If you thought President Obama’s release of five top Taliban commanders in exchange for POW Bowe Bergdahl was bad, wait until you see what his Gitmo parole board plans.

Desperate to empty the Guantanamo Bay prison by the end of his term, Obama quietly is giving “get out of jail free” cards for the flimsiest of excuses.

One al Qaeda suspect captured in Afghanistan is considered reformed because he took up yoga and read a biography of the Dalai Lama. Another is eligible for release because of his “positive attitude.”

And one longtime detainee, a former bodyguard for Osama bin Laden, is now harmless because he’s going to start a “milk and honey farm.”

The Periodic Review Board already helped clear 78 of the remaining 149 prisoners for release, documents show, and has scheduled more hearings for this summer.

Many of these men were dubbed “forever prisoners” because of the threat they posed to the US — with intelligence officials warning that, if free, they would return to the jihad to kill Americans.

Based on past cases, that’s a good bet.

In a report on detainee recidivism, Obama’s own director of national intelligence this year documented that 178, or 29 percent, of the 614 prisoners already transferred from the prison have been confirmed to have, or are suspected of having, re-engaged in terrorism.

That means for every three freed from Gitmo, one has rejoined the war against us. Intelligence analysts admit their ability to track all former detainees is limited, so the recidivism rate may, in fact, be much higher.

One notorious recidivist, Abdullah Gulam Rasoul, became the Taliban’s operations commander in southern Afghanistan soon after his 2007 release from Gitmo. He was blamed for masterminding a surge in roadside attacks against American troops and organizing assaults on US aircraft in Afghanistan.

Another repeat terrorist is Said Ali al-Shihri, who after his 2007 release ran al Qaeda’s Yemeni branch and helped plan the deadly bombing of the US Embassy there.

Already, one of the five Taliban leaders freed last week in exchange for Bergdahl — Mullah Noorullah Noori — has pledged to return to fight Americans in Afghanistan.

Obama’s terrorist parole board was established in 2011. He appoints its members — officials from the Justice Department, Pentagon, State Department and Homeland Security — without a congressional confirmation process. It is secretive and lacking in accountability.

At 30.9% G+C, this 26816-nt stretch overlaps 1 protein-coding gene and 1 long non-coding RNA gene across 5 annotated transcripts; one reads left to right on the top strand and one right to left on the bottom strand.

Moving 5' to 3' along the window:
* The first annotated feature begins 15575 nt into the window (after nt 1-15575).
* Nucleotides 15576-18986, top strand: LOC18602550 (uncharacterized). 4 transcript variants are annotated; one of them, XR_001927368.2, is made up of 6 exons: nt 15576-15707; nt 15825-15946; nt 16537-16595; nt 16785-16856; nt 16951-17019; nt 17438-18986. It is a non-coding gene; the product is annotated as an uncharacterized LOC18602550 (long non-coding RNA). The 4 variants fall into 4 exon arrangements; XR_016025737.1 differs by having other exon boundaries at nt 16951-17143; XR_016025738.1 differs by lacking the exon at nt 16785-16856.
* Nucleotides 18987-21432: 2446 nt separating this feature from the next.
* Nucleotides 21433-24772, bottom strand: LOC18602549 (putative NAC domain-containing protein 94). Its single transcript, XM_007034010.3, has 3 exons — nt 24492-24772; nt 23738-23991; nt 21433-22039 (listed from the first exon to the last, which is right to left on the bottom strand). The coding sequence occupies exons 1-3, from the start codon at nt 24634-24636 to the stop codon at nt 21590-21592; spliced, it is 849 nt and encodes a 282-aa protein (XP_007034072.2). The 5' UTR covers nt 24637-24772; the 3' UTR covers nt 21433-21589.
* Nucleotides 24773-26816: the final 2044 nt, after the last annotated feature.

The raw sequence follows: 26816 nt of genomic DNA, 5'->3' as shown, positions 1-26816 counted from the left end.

In setting up the Periodic Review Board, meanwhile, Obama prohibited members from relying on information that has been obtained as a result of “cruel, inhuman or degrading treatment (in order) to support a determination that continued law of war detention is warranted for a detainee.”

The bias against interrogation evidence potentially opens up the release of some of Gitmo’s hardest cases, including al Qaeda leader Abu Zubaydah, 2002 Bali bombing mastermind “Hambali,” and Mohammed al-Qahtani, the suspected 20th hijacker of the 9/11 attacks.

But these releases won’t cause the same outcry, because it’s being done in virtual secrecy. Already, more than 600 prisoners have been transferred out of Gitmo with little fanfare. Two hundred of them were sent back to Afghanistan.

As defense lawyer David Remes explained to Al Jazeera news network, “The Periodic Review Board is likely to be predisposed to approval to transfer because the idea here is to close down Guantanamo.”

The inmates slated for release include:


“He loves yoga”

What he did: Classified as an “indefinite detainee” in 2010 because of the danger he posed to the US. The Yemeni national was captured in 2001 fighting in Afghanistan. The military said he was a troublemaker while in custody, even inciting riots. He was uncooperative in interviews, showing “ill intentions toward the US.” One of his brothers in Yemen is a leader in al Qaeda in the Arabian Peninsula, the terror group’s most lethal branch.

What they say now: His government-appointed lawyer argued he was merely an assistant cook for an unspecified military group. “He has asked for yoga magazines and self-help books,” lawyer Pardiss Kebriaei told the parole board in April, noting he practices yoga in his cellblock and has read biographies of the Dalai Lama and Martin Luther King Jr.

In his own plea to the board, Bihani suggested his hostility comes from losing his parents as a boy, saying, “It was hard growing up without a mother or father.” He promised to start a family and live a peaceful life if freed. “I look forward to the day when I can hold my baby in my hands,” he said. Last month, the board said it found his story “credible” and declared al-Bihani “no longer…a threat to the security of the United States.”


“Wants a milk & honey farm”